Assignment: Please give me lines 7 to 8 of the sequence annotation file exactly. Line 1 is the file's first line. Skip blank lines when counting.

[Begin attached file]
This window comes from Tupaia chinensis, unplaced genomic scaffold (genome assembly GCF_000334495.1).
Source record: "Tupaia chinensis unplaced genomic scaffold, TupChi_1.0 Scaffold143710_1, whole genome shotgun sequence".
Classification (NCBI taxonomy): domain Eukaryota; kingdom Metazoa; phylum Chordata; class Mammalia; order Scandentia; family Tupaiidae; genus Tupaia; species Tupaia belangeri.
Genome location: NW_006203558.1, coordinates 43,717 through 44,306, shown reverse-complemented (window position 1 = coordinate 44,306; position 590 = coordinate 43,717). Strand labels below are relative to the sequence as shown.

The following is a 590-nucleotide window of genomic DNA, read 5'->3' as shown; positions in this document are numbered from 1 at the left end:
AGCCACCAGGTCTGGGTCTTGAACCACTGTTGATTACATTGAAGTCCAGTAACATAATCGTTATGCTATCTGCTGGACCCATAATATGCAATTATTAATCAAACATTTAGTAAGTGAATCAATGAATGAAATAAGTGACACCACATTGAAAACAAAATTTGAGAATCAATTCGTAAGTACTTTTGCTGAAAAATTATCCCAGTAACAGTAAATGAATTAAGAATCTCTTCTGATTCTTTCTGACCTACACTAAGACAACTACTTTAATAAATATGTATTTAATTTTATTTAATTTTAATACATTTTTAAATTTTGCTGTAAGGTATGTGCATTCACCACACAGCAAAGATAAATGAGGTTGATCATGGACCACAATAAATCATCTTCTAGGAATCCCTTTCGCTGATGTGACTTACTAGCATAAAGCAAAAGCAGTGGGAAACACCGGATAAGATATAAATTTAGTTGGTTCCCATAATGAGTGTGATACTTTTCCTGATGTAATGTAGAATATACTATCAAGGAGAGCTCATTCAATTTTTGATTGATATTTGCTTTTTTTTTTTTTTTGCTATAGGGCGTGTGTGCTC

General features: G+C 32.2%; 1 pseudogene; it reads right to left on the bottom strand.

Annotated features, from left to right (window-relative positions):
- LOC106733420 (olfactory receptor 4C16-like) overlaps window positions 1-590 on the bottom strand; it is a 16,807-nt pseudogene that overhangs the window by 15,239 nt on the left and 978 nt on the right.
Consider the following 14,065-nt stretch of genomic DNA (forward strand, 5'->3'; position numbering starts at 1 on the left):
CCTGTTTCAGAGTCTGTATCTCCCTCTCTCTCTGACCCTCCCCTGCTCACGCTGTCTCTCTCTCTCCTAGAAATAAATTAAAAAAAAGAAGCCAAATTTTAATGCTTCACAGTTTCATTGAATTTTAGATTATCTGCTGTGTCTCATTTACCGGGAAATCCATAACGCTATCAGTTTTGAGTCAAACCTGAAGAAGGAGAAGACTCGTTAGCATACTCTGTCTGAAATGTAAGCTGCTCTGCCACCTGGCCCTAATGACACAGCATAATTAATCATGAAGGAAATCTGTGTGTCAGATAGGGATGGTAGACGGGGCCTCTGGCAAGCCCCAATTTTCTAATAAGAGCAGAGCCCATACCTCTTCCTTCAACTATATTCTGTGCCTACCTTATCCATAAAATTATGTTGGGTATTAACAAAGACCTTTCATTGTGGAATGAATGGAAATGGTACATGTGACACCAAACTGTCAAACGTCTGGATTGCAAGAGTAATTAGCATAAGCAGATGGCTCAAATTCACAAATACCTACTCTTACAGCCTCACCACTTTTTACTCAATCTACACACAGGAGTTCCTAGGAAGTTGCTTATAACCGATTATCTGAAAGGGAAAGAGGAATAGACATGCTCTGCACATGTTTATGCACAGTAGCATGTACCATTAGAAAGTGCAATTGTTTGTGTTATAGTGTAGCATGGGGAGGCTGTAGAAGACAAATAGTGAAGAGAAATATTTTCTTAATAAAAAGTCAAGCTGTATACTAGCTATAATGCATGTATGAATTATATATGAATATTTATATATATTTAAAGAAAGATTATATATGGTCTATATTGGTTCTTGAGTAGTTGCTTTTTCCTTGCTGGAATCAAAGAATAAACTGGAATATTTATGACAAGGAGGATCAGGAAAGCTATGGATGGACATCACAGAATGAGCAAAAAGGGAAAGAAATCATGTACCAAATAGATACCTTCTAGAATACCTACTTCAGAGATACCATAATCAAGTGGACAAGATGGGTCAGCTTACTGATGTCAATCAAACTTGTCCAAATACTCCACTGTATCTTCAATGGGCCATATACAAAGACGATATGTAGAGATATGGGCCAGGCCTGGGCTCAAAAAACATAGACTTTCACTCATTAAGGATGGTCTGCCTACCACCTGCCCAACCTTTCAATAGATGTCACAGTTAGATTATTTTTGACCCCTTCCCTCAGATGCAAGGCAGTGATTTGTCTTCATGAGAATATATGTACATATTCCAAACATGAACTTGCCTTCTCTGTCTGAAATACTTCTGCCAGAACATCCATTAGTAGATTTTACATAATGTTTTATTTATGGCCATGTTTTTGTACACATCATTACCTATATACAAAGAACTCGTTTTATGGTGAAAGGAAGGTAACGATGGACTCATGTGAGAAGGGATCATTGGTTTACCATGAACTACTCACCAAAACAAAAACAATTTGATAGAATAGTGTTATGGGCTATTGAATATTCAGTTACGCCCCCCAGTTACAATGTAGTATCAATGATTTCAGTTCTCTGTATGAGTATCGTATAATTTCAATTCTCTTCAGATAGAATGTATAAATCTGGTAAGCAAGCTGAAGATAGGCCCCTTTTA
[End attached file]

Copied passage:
General features: G+C 32.2%; 1 pseudogene; it reads right to left on the bottom strand.

Annotated features, from left to right (window-relative positions):